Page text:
or: Need More Ned!
I admit with a touch of embarrassment that I went to see 17 Again this weekend.
I went with low expectations, and for the first 15 minutes, I felt that perhaps even they had been too high. (Admittedly, however, I find it difficult to argue with any premise that stipulates that if divorce is imminent, the way to save your marriage is to have your husband suddenly turn into Zac Ephron and still have the hots for you.)
Often, I actually enjoy movies with scripts as full of holes as this one -- they give me great comfort, and bolster my hopes. Though they make me seriously question why I bother working so hard on things like character development and continuity.
But then I realized that I was enjoying some parts of the film far more than others. And I wasn't alone. Every time Thomas Lennon came on the screen, the audience perked up and the energy level in the theatre rose. Less than 30 minutes into the movie, I commented to my friend Chari that I could watch an entire film of just Ned (Lennon's character).
You see, in my humble opinion, the writers of "17 Again" committed one of the seven deadly sins of writing: they created a secondary character and made him more interesting and more engaging than the protagonist.
By the end of the first act, I was far more interested in what Ned would do next than in what Zac (oops, "Mark." Or was it "Mike?") would do. Ned got the best lines, the best scenes, got to wear the most interesting clothes, and had the most complete inner life. He may have been created only as comic relief, but his character assumed a life of his own and grew far beyond the meager bounds of the movie that he lived in.
Why is that a sin? Isn't it a good thing to create a memorable character that lives and breathes? Of course. But if your supporting characters are more well-rounded than your protagonists, or your antagonists, you have committed the writer's sin of Complacency. You thought you had a Good Idea, and figured it would take no more than bare-bones cardboard characters to execute that idea.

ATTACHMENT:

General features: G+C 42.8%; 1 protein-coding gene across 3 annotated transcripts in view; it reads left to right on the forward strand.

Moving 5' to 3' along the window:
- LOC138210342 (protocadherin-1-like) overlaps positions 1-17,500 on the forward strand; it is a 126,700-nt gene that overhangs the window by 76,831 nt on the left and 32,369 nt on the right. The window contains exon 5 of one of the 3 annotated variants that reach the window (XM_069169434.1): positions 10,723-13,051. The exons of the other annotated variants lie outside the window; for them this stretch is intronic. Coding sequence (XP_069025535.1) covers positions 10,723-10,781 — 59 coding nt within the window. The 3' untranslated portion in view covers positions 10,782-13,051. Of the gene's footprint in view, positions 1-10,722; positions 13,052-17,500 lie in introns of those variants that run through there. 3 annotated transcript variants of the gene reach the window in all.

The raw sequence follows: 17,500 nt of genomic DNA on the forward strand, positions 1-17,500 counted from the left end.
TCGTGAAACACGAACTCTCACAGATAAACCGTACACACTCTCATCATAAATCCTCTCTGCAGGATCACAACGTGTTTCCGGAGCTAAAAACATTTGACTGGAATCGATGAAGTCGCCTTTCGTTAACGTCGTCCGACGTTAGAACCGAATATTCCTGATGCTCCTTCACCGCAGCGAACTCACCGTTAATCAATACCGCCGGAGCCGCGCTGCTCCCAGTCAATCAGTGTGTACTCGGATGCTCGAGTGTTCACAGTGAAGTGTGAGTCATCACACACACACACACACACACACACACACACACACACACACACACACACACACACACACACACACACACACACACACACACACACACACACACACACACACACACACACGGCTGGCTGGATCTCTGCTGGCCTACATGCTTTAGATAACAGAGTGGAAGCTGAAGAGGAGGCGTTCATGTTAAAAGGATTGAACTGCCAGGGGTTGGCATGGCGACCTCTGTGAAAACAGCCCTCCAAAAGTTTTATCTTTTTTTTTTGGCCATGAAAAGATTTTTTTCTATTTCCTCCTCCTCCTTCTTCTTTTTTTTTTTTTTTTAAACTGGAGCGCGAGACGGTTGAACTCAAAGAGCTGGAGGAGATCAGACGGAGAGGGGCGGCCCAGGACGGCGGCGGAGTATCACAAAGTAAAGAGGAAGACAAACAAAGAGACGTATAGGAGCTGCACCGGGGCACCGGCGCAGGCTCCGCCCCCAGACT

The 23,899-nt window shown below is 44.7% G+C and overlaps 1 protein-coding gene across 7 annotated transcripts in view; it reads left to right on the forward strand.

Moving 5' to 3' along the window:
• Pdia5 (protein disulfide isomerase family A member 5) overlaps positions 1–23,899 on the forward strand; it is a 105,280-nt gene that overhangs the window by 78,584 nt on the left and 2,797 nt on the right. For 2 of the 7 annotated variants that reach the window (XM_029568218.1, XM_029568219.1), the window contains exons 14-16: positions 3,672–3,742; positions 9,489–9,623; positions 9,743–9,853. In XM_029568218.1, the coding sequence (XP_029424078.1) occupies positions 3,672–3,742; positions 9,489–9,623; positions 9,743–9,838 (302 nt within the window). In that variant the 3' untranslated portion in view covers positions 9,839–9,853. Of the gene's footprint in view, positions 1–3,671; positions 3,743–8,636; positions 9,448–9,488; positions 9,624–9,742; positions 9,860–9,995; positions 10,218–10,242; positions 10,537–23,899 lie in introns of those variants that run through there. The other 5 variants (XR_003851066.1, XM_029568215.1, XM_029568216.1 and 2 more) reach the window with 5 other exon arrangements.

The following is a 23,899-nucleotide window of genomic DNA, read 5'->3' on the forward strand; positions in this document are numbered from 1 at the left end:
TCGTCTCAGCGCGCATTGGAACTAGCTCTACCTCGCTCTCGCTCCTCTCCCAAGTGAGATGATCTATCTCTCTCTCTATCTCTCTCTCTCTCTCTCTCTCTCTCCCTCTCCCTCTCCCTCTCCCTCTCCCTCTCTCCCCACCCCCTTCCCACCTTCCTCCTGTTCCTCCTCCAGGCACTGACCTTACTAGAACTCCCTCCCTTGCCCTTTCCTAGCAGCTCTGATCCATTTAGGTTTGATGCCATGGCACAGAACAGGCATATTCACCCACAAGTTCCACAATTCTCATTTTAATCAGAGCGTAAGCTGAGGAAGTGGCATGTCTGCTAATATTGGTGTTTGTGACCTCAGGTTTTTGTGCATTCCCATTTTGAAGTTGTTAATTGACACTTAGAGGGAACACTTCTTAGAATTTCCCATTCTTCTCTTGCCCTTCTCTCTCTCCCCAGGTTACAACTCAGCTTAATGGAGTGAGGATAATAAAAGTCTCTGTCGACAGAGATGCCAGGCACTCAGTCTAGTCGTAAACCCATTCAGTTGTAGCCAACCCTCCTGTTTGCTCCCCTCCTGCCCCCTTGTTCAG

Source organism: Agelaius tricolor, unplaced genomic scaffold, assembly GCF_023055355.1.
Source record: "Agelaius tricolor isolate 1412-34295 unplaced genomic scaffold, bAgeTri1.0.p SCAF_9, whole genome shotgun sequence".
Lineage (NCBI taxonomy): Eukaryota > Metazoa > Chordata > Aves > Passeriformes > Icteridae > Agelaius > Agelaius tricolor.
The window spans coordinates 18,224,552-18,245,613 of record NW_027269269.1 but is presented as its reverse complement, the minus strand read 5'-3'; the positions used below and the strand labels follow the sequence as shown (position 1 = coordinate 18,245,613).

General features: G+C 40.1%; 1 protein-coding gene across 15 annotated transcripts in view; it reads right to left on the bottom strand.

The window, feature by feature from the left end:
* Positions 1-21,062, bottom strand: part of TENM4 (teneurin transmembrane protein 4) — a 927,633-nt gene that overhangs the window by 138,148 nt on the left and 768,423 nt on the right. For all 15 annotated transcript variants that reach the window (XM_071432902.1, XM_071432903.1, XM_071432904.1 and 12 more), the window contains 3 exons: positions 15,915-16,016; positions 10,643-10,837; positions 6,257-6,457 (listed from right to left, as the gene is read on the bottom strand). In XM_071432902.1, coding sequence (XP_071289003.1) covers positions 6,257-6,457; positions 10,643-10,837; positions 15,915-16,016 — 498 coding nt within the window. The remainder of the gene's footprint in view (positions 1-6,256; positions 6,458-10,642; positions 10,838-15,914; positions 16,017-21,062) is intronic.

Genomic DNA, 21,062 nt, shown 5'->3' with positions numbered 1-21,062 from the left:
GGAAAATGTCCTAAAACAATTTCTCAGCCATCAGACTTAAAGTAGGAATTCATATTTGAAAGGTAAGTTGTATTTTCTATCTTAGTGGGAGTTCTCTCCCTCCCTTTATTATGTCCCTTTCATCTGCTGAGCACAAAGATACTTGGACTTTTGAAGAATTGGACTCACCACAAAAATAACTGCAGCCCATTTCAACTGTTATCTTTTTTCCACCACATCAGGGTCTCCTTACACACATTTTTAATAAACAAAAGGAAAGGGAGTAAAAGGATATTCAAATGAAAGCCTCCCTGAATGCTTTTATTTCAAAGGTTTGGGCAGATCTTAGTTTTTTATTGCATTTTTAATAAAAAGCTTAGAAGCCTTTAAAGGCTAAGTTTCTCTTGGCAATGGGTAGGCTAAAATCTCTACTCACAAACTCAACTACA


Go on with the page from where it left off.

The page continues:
One well-rounded character -- no matter how small -- shows the audience that the writer had it in him the whole time. But only one such character also lets the audience know that the writer didn't feel like working that hard on every person he created.
In Other News
My major client has sent more work my way. I hope to be able to make great inroads on it by the end of the day. I'm also putting the final touches on a chapter of Ryan's book.
Which means, if I play my cards right, I will carve out some free time to work on my Own Private Project. I have a portion of the first paragraph finished, the entire story mapped out, and a fairly good handle on all the major characters. With any luck (if I do my job right), the characters will all be interesting enough, flawed enough, and compelling enough to merit their position as major players on the story's stage. Time will tell if I'm guilty of the same sin I accuse others writers of...